taking activities of project planning and control. Knowledge and information associated with activities in previous projects may be reused and applied in future projects. Information and domain knowledge from all projects are divided and saved as ‘‘activity’’ units in categories related to the projects for collection and management. The main advantage of activitybased knowledge management is the ease with which the information and knowledge can be understood and reapplied. Fig. 6 presents an overview and conceptual framework of activity-based knowledge management used in construction projects. Tacit knowledge refers to the information that is visibly or invisibly related to a part of a knowledge (including experience and know-how); Explicit information is the information that enables or facilitates the execution of particular information, including contracting, drawing, solving problems or approving proposals. By collecting explicit knowledge and tacit knowledge, an activity-based knowledge management system can store information and knowledge among activities. Essentially, the associated information/ knowledge makes the activity-based knowledge management system substantially different from traditional project scheduling systems. Consequently, each activity in the activity-based knowledge management system involves two types of information—explicit knowledge and tacit knowledge. Tacit knowledge records the forms of resources and information as well as statements of experience and domain knowledge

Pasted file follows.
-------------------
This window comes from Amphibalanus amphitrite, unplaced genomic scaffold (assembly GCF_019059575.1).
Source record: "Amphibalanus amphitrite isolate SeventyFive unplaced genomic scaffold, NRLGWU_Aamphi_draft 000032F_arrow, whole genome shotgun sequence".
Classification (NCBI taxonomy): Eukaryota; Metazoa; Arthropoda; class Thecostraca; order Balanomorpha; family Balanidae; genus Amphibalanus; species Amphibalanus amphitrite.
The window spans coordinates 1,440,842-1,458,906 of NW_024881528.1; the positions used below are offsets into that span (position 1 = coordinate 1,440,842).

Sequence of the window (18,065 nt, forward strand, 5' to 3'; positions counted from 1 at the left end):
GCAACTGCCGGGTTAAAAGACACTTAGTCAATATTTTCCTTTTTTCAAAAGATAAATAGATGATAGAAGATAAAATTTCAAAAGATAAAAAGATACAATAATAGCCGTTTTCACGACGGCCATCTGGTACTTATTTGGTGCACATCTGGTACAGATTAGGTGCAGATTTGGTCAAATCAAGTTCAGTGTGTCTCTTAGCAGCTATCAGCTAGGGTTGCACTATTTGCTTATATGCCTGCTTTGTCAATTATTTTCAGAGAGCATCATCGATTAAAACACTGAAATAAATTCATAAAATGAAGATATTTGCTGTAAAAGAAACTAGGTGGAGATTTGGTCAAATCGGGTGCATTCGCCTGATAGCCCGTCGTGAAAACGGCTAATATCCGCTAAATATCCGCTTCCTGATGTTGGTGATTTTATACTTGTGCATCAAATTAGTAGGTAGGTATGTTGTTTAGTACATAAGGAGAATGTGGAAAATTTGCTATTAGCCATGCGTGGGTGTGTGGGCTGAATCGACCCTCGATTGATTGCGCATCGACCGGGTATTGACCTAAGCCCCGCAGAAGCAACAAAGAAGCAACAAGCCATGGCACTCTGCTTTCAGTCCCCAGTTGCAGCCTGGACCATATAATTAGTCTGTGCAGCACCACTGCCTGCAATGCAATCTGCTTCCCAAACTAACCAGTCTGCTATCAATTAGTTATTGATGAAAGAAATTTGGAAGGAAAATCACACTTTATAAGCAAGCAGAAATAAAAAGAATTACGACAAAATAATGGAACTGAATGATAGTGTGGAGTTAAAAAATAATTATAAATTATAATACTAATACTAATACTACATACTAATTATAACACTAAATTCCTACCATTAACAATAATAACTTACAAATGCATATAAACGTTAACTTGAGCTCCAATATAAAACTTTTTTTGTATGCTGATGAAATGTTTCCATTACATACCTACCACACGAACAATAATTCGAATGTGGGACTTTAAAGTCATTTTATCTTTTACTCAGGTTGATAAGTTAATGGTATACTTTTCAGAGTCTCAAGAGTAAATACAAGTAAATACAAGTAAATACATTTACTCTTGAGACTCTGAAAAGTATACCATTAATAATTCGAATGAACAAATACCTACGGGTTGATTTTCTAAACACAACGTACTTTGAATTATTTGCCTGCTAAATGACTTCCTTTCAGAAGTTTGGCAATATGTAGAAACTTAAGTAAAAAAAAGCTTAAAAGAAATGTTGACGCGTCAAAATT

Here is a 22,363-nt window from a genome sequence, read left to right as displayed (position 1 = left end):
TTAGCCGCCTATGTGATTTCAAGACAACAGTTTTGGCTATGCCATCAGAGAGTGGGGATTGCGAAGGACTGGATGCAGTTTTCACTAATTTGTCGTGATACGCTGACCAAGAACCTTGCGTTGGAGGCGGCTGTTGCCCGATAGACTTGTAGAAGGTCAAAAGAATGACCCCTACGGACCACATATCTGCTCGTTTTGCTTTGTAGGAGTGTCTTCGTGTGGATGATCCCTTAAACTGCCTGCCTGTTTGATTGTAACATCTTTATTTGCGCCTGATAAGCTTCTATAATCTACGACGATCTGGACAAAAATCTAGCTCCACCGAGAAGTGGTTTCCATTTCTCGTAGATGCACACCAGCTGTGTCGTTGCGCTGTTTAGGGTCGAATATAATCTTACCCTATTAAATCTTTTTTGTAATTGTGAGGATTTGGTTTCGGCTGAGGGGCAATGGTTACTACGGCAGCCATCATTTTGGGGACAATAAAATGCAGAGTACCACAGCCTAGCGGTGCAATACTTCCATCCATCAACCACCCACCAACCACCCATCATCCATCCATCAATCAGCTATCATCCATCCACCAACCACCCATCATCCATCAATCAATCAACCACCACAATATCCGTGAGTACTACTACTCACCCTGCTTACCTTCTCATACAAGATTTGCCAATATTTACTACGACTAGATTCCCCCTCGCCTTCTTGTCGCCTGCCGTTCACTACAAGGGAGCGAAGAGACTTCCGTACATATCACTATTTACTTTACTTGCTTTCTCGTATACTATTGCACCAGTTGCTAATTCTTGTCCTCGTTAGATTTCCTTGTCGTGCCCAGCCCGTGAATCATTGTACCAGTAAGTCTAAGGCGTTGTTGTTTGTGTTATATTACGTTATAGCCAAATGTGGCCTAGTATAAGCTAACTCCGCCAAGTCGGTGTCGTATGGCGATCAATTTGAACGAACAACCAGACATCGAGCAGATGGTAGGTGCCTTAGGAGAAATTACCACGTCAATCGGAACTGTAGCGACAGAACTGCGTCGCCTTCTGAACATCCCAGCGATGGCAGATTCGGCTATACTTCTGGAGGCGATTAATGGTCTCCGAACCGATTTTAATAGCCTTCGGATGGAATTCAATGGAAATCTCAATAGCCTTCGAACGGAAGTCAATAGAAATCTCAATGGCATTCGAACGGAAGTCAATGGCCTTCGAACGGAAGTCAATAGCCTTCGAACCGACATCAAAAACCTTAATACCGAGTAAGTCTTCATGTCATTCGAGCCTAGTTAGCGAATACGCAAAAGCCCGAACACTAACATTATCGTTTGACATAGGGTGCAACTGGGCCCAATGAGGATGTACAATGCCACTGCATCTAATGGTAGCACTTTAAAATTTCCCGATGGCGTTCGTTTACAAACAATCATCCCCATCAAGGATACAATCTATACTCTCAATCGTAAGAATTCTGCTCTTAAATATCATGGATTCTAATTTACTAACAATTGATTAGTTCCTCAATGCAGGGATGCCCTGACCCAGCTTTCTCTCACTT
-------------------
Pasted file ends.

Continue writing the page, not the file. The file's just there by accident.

related to each activity of a project. All participants in a project are responsible for providing the information/ knowledge according to their own domain. Any activity integrated information/knowledge requirement that has been noted, will be classified to allow relevant experiences and processes to be recorded. Therefore, the information/knowledge associated with activities can be referred to and reused in other projects. Knowledge is saved in activity units includes both tacit and explicit knowledge. With respect to explicit knowledge, activity-related information or knowledge normally includes specifications/contracts, reports, drawings, change orders and data. Not all activities include information or knowledge because some activities involve project-based information. The information and knowledge that relates to the whole project and cannot be clearly classified into activity units can saved as ‘‘Non-activity’’ category of the project. In contrast, tacit knowledge may include process records, problems faced, problems solved, expert suggestions, know-how, innovations and notes on experience. Information and knowledge is better saved in activity-based units to facilitate classification and searching by users. Moreover, users may search and refer to related information and knowledge from related activities in past projects. The relationships among current and past activities are important in enabling users to associate related information and knowledge. According to Fig. 6, not only can information and knowledge about the current project be applied, but also information and knowledge about the same or similar activities in past projects can be referred to as experiences are recorded. When experts or engineers enter information and knowledge into the system, they need to add relationships among the activities in the project. The system is designed to link same or similar activities automatically and to allow connections to be made manually.